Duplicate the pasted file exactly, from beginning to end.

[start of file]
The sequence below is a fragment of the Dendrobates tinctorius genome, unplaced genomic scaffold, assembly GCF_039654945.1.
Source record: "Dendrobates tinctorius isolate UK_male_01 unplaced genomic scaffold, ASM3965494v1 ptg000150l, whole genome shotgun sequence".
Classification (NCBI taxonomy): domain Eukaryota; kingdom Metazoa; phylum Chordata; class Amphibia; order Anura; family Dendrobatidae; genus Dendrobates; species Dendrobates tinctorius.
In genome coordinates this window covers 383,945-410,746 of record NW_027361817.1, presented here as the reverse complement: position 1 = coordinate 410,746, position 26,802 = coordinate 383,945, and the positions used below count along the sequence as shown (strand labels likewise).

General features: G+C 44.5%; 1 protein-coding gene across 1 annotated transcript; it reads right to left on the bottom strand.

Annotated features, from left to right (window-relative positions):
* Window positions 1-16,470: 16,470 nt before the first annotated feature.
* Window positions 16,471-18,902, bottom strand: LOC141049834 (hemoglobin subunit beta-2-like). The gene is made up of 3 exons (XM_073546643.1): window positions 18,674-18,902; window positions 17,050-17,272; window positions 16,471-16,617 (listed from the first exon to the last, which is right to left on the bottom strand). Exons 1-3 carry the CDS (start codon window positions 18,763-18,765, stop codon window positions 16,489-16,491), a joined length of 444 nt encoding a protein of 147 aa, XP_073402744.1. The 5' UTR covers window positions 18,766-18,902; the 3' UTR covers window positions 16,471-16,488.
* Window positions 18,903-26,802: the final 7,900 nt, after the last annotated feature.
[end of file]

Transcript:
The sequence below is a fragment of the Dendrobates tinctorius genome, unplaced genomic scaffold, assembly GCF_039654945.1.
Source record: "Dendrobates tinctorius isolate UK_male_01 unplaced genomic scaffold, ASM3965494v1 ptg000150l, whole genome shotgun sequence".
Classification (NCBI taxonomy): domain Eukaryota; kingdom Metazoa; phylum Chordata; class Amphibia; order Anura; family Dendrobatidae; genus Dendrobates; species Dendrobates tinctorius.
In genome coordinates this window covers 383,945-410,746 of record NW_027361817.1, presented here as the reverse complement: position 1 = coordinate 410,746, position 26,802 = coordinate 383,945, and the positions used below count along the sequence as shown (strand labels likewise).

General features: G+C 44.5%; 1 protein-coding gene across 1 annotated transcript; it reads right to left on the bottom strand.

Annotated features, from left to right (window-relative positions):
* Window positions 1-16,470: 16,470 nt before the first annotated feature.
* Window positions 16,471-18,902, bottom strand: LOC141049834 (hemoglobin subunit beta-2-like). The gene is made up of 3 exons (XM_073546643.1): window positions 18,674-18,902; window positions 17,050-17,272; window positions 16,471-16,617 (listed from the first exon to the last, which is right to left on the bottom strand). Exons 1-3 carry the CDS (start codon window positions 18,763-18,765, stop codon window positions 16,489-16,491), a joined length of 444 nt encoding a protein of 147 aa, XP_073402744.1. The 5' UTR covers window positions 18,766-18,902; the 3' UTR covers window positions 16,471-16,488.
* Window positions 18,903-26,802: the final 7,900 nt, after the last annotated feature.